Tuesday, December 24, 2013

Eliminate Your Credit Card Debt Before It's Too Late

Any kind of debt is stressful for sure. But did you know that you should be dancing for joy if your debt type is unsecured? What’s unsecured debt? An example is credit card debt. You obtained it without committing a property should you default on payments. No collateral means higher interest rates but that’s alright, since it gives you purchasing power, without actually having money to spend yet. When you miss payments, the said high interest starts to add up to your balance, and that leads your situation now. Deep in credit card debt.

Your deep in credit card debt but you should be dancing for joy, what does that mean? It means that even if you never ever repay that debt, you won’t go to jail or prison, because the inability to pay debt (at least in the honest way possible) is not a criminal act.

The time to eliminate your credit card debt is now!

The best that the creditor can do is sue you for judgment. A judgment doesn't happen instantly. It’s a court procedure, so you would be given time to reply to summons, and prepare your defense. If the creditors win, they would have the right to garnish your wage, levy your account, or put a lien on your properties – depending on what your state law allows. If you were found to be ____ chances of the creditor winning or even filing a judgment case is slim. Which consumer could be a candidate for ___?

The retired or senior citizens with no other means of income but their pension; which in most states if not nationwide, is protected by the law (*this is not to be taken as a legal information, it’s always better to consult with a lawyer regarding these matters).

If you are being sued for judgment though, whatever you do, don’t ever skip the trial date. You have to be there and defend yourself so the creditors won’t get what’s called a “default judgment”. A lot of these cases are won by default or by non-attendance by the consumers because of various reasons, and that’s just not right. If you honestly cannot pay the debt because of hardship and you have proof, then by all means represent yourself. If you can’t do this, it’s understandable that it can be intimidating, contact a consumer rights group and ask for a pro bono lawyer. If they can’t represent you at least they can counsel you or guide you on how the trial is going to go.

You are being sued for judgment, you still can’t pay your credit card debt, and how can you eliminate your credit card debt?

One of the easiest way out of this situation is to file for bankruptcy. Bankruptcy has a provision called “automatic stay” in which all collection activities against the consumer is prohibited. But filing for bankruptcy on unsecured debts may not be wise.

A bankruptcy’s impact on credit is legendary and it’s not in a good way. Not that people can’t recover from its effect, it’s not impossible, but it takes time to rebuild creditor trust and it’s not easy. That’s why a bankruptcy should not be filed, as the first debt relief option because there are alternatives.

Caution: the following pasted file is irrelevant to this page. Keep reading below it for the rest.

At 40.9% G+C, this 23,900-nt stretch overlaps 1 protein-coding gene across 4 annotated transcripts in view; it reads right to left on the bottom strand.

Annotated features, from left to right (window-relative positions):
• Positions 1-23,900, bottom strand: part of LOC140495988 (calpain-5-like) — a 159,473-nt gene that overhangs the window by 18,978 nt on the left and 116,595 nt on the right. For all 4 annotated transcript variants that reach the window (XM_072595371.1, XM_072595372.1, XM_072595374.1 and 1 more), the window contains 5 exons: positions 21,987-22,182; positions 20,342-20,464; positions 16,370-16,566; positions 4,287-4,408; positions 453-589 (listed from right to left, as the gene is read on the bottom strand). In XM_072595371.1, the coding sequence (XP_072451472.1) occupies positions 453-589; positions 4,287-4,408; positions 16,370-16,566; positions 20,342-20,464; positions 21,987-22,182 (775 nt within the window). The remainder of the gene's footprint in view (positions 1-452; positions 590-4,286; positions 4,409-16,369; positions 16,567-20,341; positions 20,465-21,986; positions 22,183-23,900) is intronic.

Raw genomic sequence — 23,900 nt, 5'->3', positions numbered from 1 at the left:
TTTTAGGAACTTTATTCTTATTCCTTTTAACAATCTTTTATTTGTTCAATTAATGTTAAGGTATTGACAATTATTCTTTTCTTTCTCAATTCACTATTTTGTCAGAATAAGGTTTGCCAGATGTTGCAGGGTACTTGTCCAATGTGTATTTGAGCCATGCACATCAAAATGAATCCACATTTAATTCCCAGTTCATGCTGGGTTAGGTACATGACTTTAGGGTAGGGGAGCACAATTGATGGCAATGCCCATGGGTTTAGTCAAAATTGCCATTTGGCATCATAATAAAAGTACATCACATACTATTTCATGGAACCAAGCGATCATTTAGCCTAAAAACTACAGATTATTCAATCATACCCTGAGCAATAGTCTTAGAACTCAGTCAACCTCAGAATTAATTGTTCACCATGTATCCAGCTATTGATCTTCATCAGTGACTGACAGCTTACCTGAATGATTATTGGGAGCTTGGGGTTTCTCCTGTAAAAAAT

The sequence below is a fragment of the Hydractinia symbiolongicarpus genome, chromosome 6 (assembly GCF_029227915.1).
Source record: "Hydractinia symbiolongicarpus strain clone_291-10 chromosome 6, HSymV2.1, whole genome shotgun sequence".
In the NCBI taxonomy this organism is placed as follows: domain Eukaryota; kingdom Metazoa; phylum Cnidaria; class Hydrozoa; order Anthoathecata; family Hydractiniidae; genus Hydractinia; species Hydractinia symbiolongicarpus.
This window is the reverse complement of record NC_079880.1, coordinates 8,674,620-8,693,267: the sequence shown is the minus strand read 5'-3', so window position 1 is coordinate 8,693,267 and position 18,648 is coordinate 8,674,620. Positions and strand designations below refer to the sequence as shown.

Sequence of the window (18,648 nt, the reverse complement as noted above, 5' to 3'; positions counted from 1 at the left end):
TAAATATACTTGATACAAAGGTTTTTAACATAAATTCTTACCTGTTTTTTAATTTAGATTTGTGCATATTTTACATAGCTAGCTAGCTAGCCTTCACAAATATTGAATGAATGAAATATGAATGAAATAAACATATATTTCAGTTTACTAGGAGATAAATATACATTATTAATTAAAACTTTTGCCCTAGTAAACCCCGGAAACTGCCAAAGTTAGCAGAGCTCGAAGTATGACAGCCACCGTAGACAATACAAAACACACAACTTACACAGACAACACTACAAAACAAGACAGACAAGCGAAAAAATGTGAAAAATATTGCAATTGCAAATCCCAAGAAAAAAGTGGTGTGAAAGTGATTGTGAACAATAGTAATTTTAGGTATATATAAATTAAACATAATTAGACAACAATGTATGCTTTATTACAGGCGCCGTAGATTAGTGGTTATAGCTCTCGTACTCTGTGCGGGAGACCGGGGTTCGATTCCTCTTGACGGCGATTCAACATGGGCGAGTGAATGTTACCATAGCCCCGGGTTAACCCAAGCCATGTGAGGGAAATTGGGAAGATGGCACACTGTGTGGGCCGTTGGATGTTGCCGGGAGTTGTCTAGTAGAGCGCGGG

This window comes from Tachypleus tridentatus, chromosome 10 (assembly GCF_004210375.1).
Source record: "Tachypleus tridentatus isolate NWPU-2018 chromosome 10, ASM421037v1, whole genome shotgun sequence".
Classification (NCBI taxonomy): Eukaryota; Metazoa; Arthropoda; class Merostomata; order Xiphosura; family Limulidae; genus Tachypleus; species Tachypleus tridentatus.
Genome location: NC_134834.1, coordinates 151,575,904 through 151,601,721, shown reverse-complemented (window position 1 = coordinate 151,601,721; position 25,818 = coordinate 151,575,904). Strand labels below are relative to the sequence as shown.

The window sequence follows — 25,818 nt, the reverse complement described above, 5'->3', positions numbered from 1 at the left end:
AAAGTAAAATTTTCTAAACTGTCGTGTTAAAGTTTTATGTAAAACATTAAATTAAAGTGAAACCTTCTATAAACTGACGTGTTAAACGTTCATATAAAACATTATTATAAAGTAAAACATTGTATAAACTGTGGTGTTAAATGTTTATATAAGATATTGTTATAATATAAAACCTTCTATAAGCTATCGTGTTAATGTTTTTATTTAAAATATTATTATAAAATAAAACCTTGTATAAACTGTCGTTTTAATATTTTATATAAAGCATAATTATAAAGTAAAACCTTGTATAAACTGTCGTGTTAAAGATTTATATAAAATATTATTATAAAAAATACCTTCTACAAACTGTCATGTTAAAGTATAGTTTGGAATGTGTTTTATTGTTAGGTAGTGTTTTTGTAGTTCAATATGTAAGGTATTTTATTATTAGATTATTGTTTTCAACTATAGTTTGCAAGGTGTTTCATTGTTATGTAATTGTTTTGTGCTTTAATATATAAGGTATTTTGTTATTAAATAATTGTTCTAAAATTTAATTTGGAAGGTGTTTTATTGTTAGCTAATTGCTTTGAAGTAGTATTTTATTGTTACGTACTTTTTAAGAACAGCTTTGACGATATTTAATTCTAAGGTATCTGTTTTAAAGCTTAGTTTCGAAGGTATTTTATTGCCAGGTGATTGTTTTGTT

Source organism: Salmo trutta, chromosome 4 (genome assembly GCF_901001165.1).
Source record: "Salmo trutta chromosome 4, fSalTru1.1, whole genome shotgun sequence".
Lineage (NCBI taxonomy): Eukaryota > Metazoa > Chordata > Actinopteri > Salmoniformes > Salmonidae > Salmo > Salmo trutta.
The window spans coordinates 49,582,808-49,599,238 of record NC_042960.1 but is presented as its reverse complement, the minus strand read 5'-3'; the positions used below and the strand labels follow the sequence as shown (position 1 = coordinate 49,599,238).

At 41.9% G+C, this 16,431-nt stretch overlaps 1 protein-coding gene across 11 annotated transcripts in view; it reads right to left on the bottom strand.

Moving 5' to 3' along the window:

Alternative debt relief options that work

For huge unsecured debts, there’s debt settlement. A debt settlement program is about the negotiation of the original overall balance, down to more or less 50% - depending on the account status or where the account is at. Five to six months of straight non-payment forces the creditors to charge the debt off (as per IRS mandate) and then they endorse the account on to a third party collection agency.

It may be difficult to obtain a settlement with the original creditor but it’s not impossible. They would agree to a settlement if the consumer has 75% of the balance ready as a lump sum payment.  Anything lower than that may be much worse than pulling taffy.

On the other hand, if the creditor doesn't sue for judgment before the charge-off, and endorses the account to a collector, the chances of a settlement is very good – around 70 – 30% of the balance. That’s the reason why enrollment to a debt settlement program requires for the account to be past due and to have a balance of at least $10,000 or more. If the balance is not that huge, the creditor or collector won’t see a point in settling. Accounts with balances lower than that, are seen as payable in full, and not in part.

If people are wondering if debt settlement is legal, the answer is it is legal, and it is in favor of the consumers rather than the creditors – unlike the other alternative debt relief: credit counseling.

Credit counseling is a non-profit debt relief program that educates consumers about their debt and budgeting. It’s been said that many credit counseling agencies, just like many collection agencies, are owned by creditors. So it’s not easy to see whose interest they are looking out for. That’s not to say though that credit counseling doesn't work. It actually does, if the consumer’s financial situation fits the program. Credit counseling has a program called Debt Management Plan. If after assessing the consumer’s debt, it’s determined that budgeting won’t solve the problem, the agency would recommend the consumer to sign up to a DMP. The DMP negotiates the consumer’s interest rates so they can pay up their original debt amount. Enrollment to this program requires for that accounts be current and not over $10,000. The program lasts for 3 to 5 years and costs $25/month. The agency also reserves the right to kick the consumer out of the program should they miss a payment.

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